Beyond cars, Starbucks generates operating margins of 35 per cent in its China/Asia Pacific region, higher than Europe's 9 per cent and the 24 per cent in the Americas. Drugmakers have generally seen higher profit margins in China than in Europe, although that's changed for some companies last year, according to Philippe Lanone, an analyst at Natixis Securities.
Li Pumin, a spokesman for the NDRC, said last week that the investigation was aimed at maintaining market order and protecting consumers.
Besides the NDRC, the State Administration for Industry and Commerce (SAIC) said last month it began probing whether Microsoft's Windows operating system and Office software violate the anti-monopoly law.
Some companies have benefited. Control Risks, which specialises in providing political and security advice, has seen a doubling of its business in the past year as more clients find themselves under investigation by Chinese authorities, according to Kedl. Sebastian Evrard, a partner at the Jones Day law firm in Hong Kong, said he's seen a spike in demand for antitrust advice over the last year, with companies rechecking pricing and corporate relationships.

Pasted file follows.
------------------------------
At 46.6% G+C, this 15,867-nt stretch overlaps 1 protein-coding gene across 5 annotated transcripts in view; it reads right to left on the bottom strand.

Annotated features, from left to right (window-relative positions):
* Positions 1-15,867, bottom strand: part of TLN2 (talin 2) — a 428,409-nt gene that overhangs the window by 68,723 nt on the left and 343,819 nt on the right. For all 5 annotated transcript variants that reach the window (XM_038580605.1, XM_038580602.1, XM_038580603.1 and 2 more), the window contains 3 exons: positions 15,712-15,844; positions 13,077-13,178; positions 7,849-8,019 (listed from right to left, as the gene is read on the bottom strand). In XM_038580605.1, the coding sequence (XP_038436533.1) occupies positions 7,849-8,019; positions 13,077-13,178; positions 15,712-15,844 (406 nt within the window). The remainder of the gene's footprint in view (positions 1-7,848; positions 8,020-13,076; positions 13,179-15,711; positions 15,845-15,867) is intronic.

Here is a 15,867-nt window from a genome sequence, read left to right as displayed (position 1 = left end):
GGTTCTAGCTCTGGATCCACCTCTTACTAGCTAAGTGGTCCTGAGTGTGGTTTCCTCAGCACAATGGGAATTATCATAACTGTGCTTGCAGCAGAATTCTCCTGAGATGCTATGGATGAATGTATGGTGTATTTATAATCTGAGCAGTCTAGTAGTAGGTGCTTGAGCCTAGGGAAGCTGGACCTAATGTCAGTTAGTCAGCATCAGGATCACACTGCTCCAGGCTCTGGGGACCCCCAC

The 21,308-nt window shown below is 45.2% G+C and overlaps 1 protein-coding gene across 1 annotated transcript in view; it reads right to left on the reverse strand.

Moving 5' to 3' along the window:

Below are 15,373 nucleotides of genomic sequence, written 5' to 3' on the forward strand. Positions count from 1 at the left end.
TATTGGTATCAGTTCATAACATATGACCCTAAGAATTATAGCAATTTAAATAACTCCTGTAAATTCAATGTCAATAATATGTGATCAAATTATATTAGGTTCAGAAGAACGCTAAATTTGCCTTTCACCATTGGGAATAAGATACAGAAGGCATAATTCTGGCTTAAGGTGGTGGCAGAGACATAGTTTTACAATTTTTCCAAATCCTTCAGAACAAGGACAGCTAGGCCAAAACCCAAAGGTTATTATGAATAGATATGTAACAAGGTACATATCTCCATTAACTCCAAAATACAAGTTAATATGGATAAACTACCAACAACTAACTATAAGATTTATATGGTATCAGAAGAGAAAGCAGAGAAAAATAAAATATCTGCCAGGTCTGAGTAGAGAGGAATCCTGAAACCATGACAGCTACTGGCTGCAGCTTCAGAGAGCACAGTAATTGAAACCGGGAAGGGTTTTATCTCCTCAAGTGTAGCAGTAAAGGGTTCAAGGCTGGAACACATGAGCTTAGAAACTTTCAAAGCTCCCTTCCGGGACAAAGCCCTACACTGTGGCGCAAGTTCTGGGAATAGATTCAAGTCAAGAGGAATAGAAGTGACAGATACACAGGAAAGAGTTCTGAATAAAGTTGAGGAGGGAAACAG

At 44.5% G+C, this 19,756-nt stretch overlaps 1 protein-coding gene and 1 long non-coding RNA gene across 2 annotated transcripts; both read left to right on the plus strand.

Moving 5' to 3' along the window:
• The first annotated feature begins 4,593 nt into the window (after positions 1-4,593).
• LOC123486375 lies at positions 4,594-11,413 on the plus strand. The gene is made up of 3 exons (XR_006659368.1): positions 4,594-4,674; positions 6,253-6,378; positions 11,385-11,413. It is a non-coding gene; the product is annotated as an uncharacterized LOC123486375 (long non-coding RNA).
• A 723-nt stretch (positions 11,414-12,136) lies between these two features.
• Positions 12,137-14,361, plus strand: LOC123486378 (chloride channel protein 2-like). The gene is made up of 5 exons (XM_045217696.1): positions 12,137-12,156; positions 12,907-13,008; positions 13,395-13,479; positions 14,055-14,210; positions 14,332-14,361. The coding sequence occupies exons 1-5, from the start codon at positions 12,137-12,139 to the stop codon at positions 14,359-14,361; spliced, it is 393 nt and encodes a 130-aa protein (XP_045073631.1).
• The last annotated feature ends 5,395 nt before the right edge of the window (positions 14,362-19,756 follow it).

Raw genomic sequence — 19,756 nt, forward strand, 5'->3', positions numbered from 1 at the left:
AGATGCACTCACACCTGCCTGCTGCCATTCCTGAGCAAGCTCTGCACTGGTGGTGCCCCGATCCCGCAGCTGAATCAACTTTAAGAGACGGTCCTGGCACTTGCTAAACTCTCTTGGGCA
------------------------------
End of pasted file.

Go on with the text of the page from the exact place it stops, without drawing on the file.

While antitrust cases in the United States are pursued by the Justice Department and the Federal Trade Commission, and in Europe by the European Commission, oversight in China has been split into three since its anti-monopoly law went into effect in 2008. Cases fall under NDRC jurisdiction when involving prices, the Ministry of Commerce assesses the legality of mergers and acquisitions, and other anti-competition cases fall under the SAIC.
Faxes sent to the NDRC, Ministry of Commerce and SAIC went unanswered.
Having a triumvirate can be confusing as the boundaries between each agency can be obscure, said Akira Moriwaki, the chief representative in Shanghai at the law firm Anderson Mori & Tomotsune. "There's a lack of transparency in law enforcement," said Moriwaki. Whistle-blowers "won't even know where to go to," he said.
It's more than just antitrust. Technology companies have been under fire after last year's revelations by former National Security Agency contractor Edward Snowden and the US indictment in May of Chinese military officials on cyberspying claims.
The following month, a microblog commentary from the Communist Party mouthpiece People's Daily said Apple, Microsoft, Google and Facebook cooperated in a secret US programme to monitor China. CCTV has broadcast claims that iPhone software could be used to help steal state secrets - allegations Apple has denied - and people familiar with the matter said this month that China's procurement agency recently told central government departments to stop buying antivirus software from Symantec and Kaspersky Lab because of security concerns.